The resulting and confirmed decarbonization trajectory leads to the elaboration of a climate commitment, composed of short, medium and long-term climate objectives and the elaboration of an overall net zero objective. This set target must then be confirmed by standards, such as science-based targets (verified by the Science Based Targets initiative, or SBTi) and the recently established net zero target.

4. Align your holistic climate strategy with your business strategy and manage climate-related risks and opportunities

  • Create a business case for the climate strategy.
  • Understand the recommendations of the Task Force on Climate-related Financial Disclosures (TCFD).
  • Prepare governance and KPIs.

A business strategy is to create value. The climate strategy involves reformulating what has value for a company and therefore requires business model innovation for a new form of value creation and ecosystem thinking. At this point, benchmarking, positioning around your own climate trajectory, and building a business case is necessary. This is then discussed with the C-suite to align the climate strategy with the overall business strategy and include the “Climate KPI” in every key business decision.

In addition, understanding and integrating climate-related risks and opportunities in line with TCFD recommendations is necessary. The recommendations are structured around four thematic areas that represent essential elements of the functioning of organizations: governance; strategy; risk management; and measures and targets.

Finally, a strong climate strategy requires an implementation strategy based on a climate governance structure and the development of respective key performance indicators. This means identifying and defining clear structures, the necessary resources, a timetable and responsibilities to achieve climate ambitions. It should provide a framework to ensure the integration of a business climate and strategy. Translating the strategy into the right KPIs for each area will ensure that the implementation stays on track and continues.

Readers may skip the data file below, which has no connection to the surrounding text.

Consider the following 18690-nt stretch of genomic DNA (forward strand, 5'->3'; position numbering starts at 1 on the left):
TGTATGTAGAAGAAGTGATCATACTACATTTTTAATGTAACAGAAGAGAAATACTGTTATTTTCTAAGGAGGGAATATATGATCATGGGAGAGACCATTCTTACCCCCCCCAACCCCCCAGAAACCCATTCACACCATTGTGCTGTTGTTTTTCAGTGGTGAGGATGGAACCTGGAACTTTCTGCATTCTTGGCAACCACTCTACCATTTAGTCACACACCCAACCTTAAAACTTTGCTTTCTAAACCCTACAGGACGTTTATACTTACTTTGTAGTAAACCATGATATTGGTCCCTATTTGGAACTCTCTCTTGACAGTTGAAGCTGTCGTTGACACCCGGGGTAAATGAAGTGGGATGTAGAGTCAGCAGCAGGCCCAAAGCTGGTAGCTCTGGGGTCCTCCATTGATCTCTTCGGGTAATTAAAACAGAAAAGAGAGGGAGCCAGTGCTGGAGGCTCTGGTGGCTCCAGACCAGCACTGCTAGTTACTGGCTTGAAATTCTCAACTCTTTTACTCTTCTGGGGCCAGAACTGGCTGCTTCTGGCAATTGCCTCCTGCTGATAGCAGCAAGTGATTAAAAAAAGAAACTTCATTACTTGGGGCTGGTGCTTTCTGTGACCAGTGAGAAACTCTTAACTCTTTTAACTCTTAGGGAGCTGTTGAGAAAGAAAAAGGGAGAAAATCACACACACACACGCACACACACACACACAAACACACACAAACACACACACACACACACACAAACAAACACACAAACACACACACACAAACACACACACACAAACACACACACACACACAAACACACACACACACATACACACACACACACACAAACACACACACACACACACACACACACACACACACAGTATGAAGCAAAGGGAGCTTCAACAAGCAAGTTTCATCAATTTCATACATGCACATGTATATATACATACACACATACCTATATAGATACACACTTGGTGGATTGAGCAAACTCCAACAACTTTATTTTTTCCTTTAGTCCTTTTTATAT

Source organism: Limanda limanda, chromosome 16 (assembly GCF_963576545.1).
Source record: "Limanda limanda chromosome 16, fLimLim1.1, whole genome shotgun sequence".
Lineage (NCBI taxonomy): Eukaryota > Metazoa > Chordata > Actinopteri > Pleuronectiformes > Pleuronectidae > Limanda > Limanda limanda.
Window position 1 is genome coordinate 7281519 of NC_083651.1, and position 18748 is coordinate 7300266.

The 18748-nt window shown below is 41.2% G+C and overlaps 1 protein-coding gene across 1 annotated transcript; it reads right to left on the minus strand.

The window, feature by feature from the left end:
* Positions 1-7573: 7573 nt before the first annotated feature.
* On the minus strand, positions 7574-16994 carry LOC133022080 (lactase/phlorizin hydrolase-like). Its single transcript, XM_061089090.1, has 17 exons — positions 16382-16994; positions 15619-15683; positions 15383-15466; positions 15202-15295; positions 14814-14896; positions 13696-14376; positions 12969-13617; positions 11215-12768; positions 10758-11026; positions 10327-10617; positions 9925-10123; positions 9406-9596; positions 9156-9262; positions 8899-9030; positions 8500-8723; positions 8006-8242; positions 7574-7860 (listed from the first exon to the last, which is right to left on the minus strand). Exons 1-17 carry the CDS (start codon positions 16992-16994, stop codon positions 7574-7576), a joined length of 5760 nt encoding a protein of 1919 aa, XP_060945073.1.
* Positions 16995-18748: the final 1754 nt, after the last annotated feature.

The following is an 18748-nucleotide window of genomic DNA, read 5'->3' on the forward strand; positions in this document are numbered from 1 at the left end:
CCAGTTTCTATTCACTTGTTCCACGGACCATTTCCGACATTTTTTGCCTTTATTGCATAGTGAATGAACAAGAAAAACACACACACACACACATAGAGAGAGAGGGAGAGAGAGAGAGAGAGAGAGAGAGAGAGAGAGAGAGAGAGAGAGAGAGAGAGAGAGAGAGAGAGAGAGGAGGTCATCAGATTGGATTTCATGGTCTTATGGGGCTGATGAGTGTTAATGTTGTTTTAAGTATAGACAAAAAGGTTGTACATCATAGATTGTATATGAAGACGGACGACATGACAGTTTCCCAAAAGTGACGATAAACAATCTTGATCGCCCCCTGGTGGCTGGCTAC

5. Implement a climate strategy through eco-design and consideration of planetary boundaries

  • Introduce an internal carbon price.
  • Use eco-design for sustainable product innovation.
  • Consider other environmental impacts to avoid load shifting.

Implementation sets the stage for success as a true climate leader. Knowledge transfer is essential to ensure that all functions are in line with the transformed business model. Every decision and action requires carbon management, and tools such as an internal carbon pricing mechanism can help drive it.

The Scope 3 challenge shows that the analysis of a company’s product life cycle is key. Therefore, eco-design — the consideration of environmental aspects at all stages of the design process — plays an important role. Ensure that you have a central eco-design team that uses the respective LCA tools at product level and integrates eco-design tools, such as eco-design processes and KPIs, as well as software and tools of data that are in coordination with your team.

Finally, the focus on reducing GHG emissions often results in a load shift to other environmental impacts that are equally important to progress in reducing emissions. Ensure the company understands all planetary boundaries around climate change, biodiversity integrity, ocean acidification, ozone depletion, atmospheric aerosol pollution , biogeochemical fluxes of nitrogen and phosphorus, freshwater use, Earth system change, and the release of new chemicals.

6. Track progress through a carbon management governance system

  • Establish an iterative review of climate ambition and carbon reduction potential.
  • Disclose progress annually.

It is not a one-time event. Companies must constantly review and assess their climate ambitions and progress, and understand potential targets and time lags for short-term goals. This is necessary to ensure that the organization is fully utilizing its carbon reduction potential and is in line with the overall decarbonization roadmap. Additionally, organizations must quantify and disclose their emissions and reduction progress annually.

This can only be ensured by a corporate ESG governance system that receives all the quantitative information from the inventory, the reduction potentials and the decarbonization roadmap, as well as qualitative information on the risks and opportunities and reporting frameworks.